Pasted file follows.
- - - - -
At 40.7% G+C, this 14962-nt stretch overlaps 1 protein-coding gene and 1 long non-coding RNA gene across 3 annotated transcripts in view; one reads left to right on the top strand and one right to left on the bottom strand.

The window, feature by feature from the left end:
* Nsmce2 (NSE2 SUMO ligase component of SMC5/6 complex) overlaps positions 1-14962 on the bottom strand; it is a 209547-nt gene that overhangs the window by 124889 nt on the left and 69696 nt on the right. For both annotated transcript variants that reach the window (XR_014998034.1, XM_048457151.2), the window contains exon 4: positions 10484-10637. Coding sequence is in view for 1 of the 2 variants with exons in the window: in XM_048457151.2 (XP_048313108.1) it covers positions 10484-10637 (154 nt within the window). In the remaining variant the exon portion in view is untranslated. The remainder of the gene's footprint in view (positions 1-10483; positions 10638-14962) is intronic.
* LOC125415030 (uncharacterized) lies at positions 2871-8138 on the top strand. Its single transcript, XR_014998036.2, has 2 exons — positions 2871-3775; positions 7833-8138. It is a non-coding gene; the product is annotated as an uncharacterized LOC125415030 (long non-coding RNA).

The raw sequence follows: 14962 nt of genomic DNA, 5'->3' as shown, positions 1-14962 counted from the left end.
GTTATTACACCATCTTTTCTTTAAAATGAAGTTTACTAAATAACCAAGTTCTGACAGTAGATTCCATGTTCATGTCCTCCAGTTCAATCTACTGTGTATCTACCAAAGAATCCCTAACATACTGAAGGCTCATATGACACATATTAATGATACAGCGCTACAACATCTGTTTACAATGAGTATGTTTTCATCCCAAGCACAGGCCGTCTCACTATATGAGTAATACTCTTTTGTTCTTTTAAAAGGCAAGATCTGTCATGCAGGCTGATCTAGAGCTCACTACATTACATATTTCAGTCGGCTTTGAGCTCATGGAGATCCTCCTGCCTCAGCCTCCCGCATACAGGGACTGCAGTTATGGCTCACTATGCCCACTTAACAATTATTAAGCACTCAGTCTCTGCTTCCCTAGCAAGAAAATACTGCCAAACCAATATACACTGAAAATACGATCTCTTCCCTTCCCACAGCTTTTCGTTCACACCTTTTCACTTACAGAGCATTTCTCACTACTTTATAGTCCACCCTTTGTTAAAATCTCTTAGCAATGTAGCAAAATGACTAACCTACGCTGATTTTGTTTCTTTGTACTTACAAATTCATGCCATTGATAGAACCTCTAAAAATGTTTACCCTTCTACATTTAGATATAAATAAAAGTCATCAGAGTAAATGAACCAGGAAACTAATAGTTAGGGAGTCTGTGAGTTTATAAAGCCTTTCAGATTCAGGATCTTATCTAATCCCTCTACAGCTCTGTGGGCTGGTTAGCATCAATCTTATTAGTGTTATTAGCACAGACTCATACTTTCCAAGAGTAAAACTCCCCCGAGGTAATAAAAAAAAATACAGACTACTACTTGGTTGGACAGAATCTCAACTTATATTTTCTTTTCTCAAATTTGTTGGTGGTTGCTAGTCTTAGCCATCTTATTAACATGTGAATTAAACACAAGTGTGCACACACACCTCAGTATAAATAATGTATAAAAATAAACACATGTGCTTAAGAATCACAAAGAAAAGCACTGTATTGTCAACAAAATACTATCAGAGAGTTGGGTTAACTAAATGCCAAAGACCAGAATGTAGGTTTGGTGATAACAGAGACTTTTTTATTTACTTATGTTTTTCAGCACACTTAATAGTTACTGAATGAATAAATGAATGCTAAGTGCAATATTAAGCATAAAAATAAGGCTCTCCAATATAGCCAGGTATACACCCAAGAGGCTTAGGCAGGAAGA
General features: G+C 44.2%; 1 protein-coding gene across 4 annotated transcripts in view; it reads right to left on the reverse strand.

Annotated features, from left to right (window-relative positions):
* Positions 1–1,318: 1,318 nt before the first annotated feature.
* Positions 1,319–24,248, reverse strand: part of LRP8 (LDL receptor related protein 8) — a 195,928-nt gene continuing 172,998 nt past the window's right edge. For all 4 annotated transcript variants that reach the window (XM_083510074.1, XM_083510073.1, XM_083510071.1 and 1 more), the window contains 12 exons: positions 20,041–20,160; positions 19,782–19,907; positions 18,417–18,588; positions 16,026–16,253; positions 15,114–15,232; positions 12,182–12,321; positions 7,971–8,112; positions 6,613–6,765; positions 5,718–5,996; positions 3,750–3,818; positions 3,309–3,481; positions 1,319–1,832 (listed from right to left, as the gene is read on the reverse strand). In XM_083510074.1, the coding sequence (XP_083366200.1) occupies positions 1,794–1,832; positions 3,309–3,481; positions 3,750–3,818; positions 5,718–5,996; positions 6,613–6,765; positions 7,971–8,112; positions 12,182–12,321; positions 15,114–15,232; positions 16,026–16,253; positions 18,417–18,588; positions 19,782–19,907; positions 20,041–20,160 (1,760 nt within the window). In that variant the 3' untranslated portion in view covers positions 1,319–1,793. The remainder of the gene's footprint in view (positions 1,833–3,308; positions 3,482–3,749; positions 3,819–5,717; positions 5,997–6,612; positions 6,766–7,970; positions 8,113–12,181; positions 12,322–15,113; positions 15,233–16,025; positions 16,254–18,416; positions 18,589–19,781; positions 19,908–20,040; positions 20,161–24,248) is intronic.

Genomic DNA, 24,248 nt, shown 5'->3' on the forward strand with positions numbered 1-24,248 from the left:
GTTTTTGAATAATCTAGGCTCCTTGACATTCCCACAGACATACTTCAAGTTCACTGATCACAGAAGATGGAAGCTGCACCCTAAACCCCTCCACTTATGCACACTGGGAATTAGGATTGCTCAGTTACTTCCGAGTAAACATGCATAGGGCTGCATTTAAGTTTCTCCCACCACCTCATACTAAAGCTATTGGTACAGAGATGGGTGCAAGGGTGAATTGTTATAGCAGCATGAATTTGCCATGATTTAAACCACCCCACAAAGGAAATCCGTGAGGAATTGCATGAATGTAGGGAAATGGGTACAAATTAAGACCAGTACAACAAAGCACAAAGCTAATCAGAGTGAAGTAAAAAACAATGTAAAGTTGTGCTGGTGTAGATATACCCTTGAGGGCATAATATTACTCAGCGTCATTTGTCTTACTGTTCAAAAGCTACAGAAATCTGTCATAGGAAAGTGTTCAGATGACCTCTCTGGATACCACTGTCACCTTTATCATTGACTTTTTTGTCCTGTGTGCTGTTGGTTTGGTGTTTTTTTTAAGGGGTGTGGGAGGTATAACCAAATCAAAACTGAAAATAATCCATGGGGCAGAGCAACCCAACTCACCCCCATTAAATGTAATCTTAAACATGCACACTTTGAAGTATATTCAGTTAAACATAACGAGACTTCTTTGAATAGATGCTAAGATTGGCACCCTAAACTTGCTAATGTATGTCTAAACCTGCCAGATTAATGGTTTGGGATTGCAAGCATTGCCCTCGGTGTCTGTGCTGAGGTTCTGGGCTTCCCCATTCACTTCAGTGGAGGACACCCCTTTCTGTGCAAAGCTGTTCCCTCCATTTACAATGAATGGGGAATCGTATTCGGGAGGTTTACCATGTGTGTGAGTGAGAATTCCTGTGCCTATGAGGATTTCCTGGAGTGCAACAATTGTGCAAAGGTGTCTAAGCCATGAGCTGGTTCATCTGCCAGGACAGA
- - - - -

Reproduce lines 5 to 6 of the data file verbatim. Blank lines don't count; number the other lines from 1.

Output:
The raw sequence follows: 14962 nt of genomic DNA, 5'->3' as shown, positions 1-14962 counted from the left end.
GTTATTACACCATCTTTTCTTTAAAATGAAGTTTACTAAATAACCAAGTTCTGACAGTAGATTCCATGTTCATGTCCTCCAGTTCAATCTACTGTGTATCTACCAAAGAATCCCTAACATACTGAAGGCTCATATGACACATATTAATGATACAGCGCTACAACATCTGTTTACAATGAGTATGTTTTCATCCCAAGCACAGGCCGTCTCACTATATGAGTAATACTCTTTTGTTCTTTTAAAAGGCAAGATCTGTCATGCAGGCTGATCTAGAGCTCACTACATTACATATTTCAGTCGGCTTTGAGCTCATGGAGATCCTCCTGCCTCAGCCTCCCGCATACAGGGACTGCAGTTATGGCTCACTATGCCCACTTAACAATTATTAAGCACTCAGTCTCTGCTTCCCTAGCAAGAAAATACTGCCAAACCAATATACACTGAAAATACGATCTCTTCCCTTCCCACAGCTTTTCGTTCACACCTTTTCACTTACAGAGCATTTCTCACTACTTTATAGTCCACCCTTTGTTAAAATCTCTTAGCAATGTAGCAAAATGACTAACCTACGCTGATTTTGTTTCTTTGTACTTACAAATTCATGCCATTGATAGAACCTCTAAAAATGTTTACCCTTCTACATTTAGATATAAATAAAAGTCATCAGAGTAAATGAACCAGGAAACTAATAGTTAGGGAGTCTGTGAGTTTATAAAGCCTTTCAGATTCAGGATCTTATCTAATCCCTCTACAGCTCTGTGGGCTGGTTAGCATCAATCTTATTAGTGTTATTAGCACAGACTCATACTTTCCAAGAGTAAAACTCCCCCGAGGTAATAAAAAAAAATACAGACTACTACTTGGTTGGACAGAATCTCAACTTATATTTTCTTTTCTCAAATTTGTTGGTGGTTGCTAGTCTTAGCCATCTTATTAACATGTGAATTAAACACAAGTGTGCACACACACCTCAGTATAAATAATGTATAAAAATAAACACATGTGCTTAAGAATCACAAAGAAAAGCACTGTATTGTCAACAAAATACTATCAGAGAGTTGGGTTAACTAAATGCCAAAGACCAGAATGTAGGTTTGGTGATAACAGAGACTTTTTTATTTACTTATGTTTTTCAGCACACTTAATAGTTACTGAATGAATAAATGAATGCTAAGTGCAATATTAAGCATAAAAATAAGGCTCTCCAATATAGCCAGGTATACACCCAAGAGGCTTAGGCAGGAAGA